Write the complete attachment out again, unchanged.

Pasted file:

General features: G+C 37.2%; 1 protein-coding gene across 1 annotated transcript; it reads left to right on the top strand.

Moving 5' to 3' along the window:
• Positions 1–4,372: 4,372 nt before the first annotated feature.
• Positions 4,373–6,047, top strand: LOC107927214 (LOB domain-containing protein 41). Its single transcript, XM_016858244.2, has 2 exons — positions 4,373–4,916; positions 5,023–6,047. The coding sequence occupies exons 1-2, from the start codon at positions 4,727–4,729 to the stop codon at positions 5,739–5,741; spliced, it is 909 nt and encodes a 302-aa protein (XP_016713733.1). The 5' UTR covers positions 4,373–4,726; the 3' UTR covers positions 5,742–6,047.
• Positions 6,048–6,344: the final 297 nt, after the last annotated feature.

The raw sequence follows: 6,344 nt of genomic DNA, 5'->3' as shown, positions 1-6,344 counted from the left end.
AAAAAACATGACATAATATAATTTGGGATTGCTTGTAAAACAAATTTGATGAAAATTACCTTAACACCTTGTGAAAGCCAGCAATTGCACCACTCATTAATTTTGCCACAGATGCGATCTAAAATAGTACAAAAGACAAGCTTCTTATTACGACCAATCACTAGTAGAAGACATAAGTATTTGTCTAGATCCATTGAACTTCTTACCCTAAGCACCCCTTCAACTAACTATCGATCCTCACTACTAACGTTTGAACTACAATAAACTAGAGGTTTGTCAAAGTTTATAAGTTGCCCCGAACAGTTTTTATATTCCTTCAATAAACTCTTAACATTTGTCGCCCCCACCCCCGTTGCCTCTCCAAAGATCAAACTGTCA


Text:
General features: G+C 37.2%; 1 protein-coding gene across 1 annotated transcript; it reads left to right on the top strand.

Moving 5' to 3' along the window:
• Positions 1–4,372: 4,372 nt before the first annotated feature.
• Positions 4,373–6,047, top strand: LOC107927214 (LOB domain-containing protein 41). Its single transcript, XM_016858244.2, has 2 exons — positions 4,373–4,916; positions 5,023–6,047. The coding sequence occupies exons 1-2, from the start codon at positions 4,727–4,729 to the stop codon at positions 5,739–5,741; spliced, it is 909 nt and encodes a 302-aa protein (XP_016713733.1). The 5' UTR covers positions 4,373–4,726; the 3' UTR covers positions 5,742–6,047.
• Positions 6,048–6,344: the final 297 nt, after the last annotated feature.

The raw sequence follows: 6,344 nt of genomic DNA, 5'->3' as shown, positions 1-6,344 counted from the left end.
AAAAAACATGACATAATATAATTTGGGATTGCTTGTAAAACAAATTTGATGAAAATTACCTTAACACCTTGTGAAAGCCAGCAATTGCACCACTCATTAATTTTGCCACAGATGCGATCTAAAATAGTACAAAAGACAAGCTTCTTATTACGACCAATCACTAGTAGAAGACATAAGTATTTGTCTAGATCCATTGAACTTCTTACCCTAAGCACCCCTTCAACTAACTATCGATCCTCACTACTAACGTTTGAACTACAATAAACTAGAGGTTTGTCAAAGTTTATAAGTTGCCCCGAACAGTTTTTATATTCCTTCAATAAACTCTTAACATTTGTCGCCCCCACCCCCGTTGCCTCTCCAAAGATCAAACTGTCA